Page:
In accordance with an embodiment of the present disclosure, prior to surgical removal of the prostate 120, an implant material 210 is inserted into the urethra such that it occupies the bladder neck lumen 1401, prostatic urethral lumen 1201 and urethral outlet lumen 1301 as shown in FIG. 2.

Referring now to FIG. 3, the prostate gland is then surgically removed, resulting in a first region of implant material 120 a being present in the urethral outlet lumen 1301 and a second region of implant material 120 b being present in the bladder neck lumen 1401.

The bladder neck 140 and urethral stump of the urethral outlet 130 are then drawn into contact with one another, and the bladder neck 140 secured to the urethral stump of the urethral outlet 130 in an anastomosis procedure as shown in FIG. 4. For example, the bladder neck 140 may be secured to the urethral stump of the urethral outlet 130 by suturing, by use of a suitable surgical adhesive, or another suitable method.

Finally, the first and second regions of implant material 120 a, 120 b are removed, thereby reestablishing a path of urine flow from the bladder as shown in FIG. 5. The first and second regions of implant material 120 a, 120 b may be removed by natural urine flow or by using a suitable removal fluid as discussed below.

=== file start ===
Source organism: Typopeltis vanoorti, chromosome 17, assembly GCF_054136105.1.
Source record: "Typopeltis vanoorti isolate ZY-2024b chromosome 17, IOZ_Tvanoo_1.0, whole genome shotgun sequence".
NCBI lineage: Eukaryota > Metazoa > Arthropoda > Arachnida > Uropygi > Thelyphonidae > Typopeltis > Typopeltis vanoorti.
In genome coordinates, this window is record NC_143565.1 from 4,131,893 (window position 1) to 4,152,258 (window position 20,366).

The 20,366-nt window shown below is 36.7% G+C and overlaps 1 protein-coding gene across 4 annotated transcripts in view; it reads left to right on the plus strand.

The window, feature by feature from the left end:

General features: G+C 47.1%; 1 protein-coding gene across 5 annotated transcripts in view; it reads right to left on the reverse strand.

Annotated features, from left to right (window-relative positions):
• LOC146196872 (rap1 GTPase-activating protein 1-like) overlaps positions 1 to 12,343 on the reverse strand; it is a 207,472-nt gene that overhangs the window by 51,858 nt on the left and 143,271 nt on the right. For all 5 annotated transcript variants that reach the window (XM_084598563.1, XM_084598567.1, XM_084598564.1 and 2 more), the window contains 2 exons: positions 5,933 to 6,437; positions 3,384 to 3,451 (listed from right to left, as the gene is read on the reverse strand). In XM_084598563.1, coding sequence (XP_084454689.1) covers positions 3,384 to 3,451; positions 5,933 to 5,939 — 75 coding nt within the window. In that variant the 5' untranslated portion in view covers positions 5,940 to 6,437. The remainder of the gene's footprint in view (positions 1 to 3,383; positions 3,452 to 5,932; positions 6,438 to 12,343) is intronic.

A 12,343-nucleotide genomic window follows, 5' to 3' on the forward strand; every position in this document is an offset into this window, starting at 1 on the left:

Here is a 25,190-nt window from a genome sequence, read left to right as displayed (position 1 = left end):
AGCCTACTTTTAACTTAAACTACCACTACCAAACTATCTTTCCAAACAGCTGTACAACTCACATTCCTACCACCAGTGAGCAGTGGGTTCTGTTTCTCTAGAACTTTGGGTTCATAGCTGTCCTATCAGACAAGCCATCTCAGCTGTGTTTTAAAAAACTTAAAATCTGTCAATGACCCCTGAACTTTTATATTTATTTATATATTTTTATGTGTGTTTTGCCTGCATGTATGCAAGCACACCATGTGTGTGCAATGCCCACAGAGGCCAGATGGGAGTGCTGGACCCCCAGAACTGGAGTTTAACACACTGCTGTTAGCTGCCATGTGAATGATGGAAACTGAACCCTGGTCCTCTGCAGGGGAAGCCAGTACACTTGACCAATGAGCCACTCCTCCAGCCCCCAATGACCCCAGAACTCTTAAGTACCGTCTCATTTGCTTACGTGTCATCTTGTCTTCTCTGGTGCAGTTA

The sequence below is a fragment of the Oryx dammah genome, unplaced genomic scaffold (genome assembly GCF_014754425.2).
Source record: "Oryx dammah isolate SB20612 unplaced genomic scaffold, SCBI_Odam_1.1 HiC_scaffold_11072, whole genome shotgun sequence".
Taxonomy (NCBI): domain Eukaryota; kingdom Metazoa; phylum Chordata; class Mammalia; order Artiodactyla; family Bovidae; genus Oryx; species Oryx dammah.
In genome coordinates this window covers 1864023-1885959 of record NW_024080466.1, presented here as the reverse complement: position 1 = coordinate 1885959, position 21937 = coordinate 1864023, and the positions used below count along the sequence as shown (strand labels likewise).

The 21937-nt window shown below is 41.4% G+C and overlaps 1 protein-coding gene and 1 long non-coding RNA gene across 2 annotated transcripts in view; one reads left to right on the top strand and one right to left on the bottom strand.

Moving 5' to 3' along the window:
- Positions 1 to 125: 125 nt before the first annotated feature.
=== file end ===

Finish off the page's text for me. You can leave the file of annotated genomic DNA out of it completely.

In accordance with another embodiment of the present disclosure, in an alternative to FIG. 2, a first region of implant material 120 a is inserted into the urethra such that it occupies the bladder neck lumen 1401 and a distinct second region of implant material 120 b is inserted into the urethral outlet lumen 1301 as shown in FIG. 8. In accordance with yet another embodiment of the present disclosure, in another alternative to FIG. 2, a first region of implant material 120 a is inserted into the urethra such that it occupies the urethral outlet lumen 1301 as shown in FIG. 9. In either case, the prostate gland 120 is surgically removed, the bladder neck 140 is secured to the urethral stump of the urethral outlet 130 in an anastomosis procedure, and the region(s) of implant material 120 a and/or 120 b removed, thereby reestablishing a path of urine flow from the bladder (see, e.g., FIGS. 3-5).

In accordance with another embodiment of the present disclosure, as shown in FIG. 6, prior to surgical removal of the prostate 120, a catheter 220 is inserted into the urethra opening and advanced into the bladder. An implant material 210 is then established within the urethra as desired. In FIG. 6, for example, implant material 210 is present in the bladder neck lumen 1401, prostatic urethral lumen 1201 and urethral outlet lumen 1301.